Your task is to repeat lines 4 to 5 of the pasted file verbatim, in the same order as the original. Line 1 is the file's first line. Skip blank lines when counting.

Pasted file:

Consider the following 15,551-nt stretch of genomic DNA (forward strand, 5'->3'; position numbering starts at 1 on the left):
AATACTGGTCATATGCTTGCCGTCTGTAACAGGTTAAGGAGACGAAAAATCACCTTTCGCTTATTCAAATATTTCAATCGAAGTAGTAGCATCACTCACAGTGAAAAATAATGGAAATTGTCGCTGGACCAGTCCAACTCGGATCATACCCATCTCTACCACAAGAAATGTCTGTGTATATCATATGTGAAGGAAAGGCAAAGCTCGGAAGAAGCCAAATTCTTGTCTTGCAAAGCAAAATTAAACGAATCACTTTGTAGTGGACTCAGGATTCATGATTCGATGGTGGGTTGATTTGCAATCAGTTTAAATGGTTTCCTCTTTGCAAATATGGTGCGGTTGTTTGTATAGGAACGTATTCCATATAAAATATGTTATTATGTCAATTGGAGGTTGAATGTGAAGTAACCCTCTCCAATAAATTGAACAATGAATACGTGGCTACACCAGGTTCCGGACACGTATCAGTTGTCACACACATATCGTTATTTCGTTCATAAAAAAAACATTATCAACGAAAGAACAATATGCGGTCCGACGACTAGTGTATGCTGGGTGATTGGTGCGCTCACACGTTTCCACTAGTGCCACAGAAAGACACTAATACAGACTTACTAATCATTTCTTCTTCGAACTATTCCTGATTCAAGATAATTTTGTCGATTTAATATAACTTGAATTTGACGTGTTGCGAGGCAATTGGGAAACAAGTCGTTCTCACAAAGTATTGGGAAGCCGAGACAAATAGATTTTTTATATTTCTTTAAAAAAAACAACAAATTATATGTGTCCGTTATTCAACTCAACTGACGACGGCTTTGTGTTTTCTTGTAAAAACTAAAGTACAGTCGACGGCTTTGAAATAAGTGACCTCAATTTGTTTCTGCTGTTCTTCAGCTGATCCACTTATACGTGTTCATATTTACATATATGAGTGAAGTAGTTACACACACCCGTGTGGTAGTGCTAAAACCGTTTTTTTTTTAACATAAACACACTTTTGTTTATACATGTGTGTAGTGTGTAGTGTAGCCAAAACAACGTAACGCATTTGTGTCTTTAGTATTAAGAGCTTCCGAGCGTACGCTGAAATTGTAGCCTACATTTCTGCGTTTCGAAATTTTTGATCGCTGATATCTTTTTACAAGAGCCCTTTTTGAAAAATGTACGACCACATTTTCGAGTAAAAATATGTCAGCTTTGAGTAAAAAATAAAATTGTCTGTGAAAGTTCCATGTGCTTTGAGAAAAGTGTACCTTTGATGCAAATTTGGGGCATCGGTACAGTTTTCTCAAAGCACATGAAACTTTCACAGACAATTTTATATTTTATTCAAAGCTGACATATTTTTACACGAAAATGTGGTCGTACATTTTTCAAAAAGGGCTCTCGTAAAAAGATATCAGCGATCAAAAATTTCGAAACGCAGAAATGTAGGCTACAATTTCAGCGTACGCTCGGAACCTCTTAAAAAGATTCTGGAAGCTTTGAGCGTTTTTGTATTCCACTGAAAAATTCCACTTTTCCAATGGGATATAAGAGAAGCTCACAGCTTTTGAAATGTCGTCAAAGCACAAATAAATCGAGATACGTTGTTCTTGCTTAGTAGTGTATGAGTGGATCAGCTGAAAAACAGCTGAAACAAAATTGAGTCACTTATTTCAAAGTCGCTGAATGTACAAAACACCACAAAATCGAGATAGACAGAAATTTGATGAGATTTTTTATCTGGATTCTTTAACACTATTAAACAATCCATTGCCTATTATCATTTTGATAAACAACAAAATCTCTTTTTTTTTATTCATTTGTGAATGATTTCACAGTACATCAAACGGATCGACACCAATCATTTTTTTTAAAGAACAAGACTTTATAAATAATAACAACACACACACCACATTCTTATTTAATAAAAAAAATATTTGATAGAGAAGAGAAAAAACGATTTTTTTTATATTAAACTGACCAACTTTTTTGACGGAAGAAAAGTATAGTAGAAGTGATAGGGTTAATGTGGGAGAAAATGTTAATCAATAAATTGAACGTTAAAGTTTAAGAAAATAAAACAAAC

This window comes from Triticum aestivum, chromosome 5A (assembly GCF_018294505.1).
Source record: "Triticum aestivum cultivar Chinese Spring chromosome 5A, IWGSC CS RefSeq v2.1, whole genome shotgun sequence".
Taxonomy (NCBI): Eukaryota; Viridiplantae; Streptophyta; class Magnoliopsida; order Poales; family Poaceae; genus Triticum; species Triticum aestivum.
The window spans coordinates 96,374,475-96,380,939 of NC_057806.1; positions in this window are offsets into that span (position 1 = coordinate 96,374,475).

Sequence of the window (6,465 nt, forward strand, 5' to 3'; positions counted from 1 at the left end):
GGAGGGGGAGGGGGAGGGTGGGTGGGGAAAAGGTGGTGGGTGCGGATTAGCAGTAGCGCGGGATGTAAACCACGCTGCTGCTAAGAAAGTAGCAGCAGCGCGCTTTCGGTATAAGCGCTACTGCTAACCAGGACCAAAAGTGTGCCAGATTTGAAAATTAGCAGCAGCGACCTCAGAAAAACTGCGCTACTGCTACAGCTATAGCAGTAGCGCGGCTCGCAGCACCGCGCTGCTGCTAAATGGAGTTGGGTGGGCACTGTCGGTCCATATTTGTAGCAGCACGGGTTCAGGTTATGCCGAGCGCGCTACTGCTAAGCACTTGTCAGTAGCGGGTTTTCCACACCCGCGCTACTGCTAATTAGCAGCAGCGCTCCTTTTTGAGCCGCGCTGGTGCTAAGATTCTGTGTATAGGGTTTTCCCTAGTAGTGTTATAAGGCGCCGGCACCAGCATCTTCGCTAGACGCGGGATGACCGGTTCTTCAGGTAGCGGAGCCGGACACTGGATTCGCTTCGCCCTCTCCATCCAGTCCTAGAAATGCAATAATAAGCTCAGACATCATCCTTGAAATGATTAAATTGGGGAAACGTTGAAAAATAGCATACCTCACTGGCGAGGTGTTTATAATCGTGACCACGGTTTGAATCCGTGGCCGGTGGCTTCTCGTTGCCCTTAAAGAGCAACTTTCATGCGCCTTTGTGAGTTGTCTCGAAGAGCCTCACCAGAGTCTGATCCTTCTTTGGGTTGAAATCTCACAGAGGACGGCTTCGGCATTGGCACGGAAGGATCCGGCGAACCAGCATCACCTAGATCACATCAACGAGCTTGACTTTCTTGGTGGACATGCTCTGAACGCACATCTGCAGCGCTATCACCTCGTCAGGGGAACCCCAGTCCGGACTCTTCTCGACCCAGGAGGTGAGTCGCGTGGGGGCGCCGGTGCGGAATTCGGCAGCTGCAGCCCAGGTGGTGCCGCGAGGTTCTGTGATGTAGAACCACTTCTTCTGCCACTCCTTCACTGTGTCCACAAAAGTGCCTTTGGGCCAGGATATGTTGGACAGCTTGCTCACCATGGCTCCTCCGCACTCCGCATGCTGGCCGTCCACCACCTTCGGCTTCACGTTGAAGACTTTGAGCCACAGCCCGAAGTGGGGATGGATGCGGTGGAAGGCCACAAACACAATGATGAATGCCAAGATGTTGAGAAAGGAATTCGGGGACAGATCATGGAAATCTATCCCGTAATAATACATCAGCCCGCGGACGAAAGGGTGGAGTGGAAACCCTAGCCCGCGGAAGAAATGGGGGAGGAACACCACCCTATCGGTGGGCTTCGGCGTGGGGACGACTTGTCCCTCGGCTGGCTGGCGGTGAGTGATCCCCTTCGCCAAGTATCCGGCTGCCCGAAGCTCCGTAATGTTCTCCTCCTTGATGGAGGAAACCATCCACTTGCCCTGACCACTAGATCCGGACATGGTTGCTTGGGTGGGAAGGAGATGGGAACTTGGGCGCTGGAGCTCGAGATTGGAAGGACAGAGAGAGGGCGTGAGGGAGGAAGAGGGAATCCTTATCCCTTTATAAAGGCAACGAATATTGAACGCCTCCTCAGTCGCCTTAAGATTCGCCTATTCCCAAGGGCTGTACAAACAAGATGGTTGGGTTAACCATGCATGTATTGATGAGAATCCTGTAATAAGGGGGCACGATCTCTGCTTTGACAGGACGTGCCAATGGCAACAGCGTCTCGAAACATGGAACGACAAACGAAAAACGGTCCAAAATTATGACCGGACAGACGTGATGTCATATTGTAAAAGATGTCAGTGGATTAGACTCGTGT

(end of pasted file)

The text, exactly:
Source record: "Triticum aestivum cultivar Chinese Spring chromosome 5A, IWGSC CS RefSeq v2.1, whole genome shotgun sequence".
Taxonomy (NCBI): Eukaryota; Viridiplantae; Streptophyta; class Magnoliopsida; order Poales; family Poaceae; genus Triticum; species Triticum aestivum.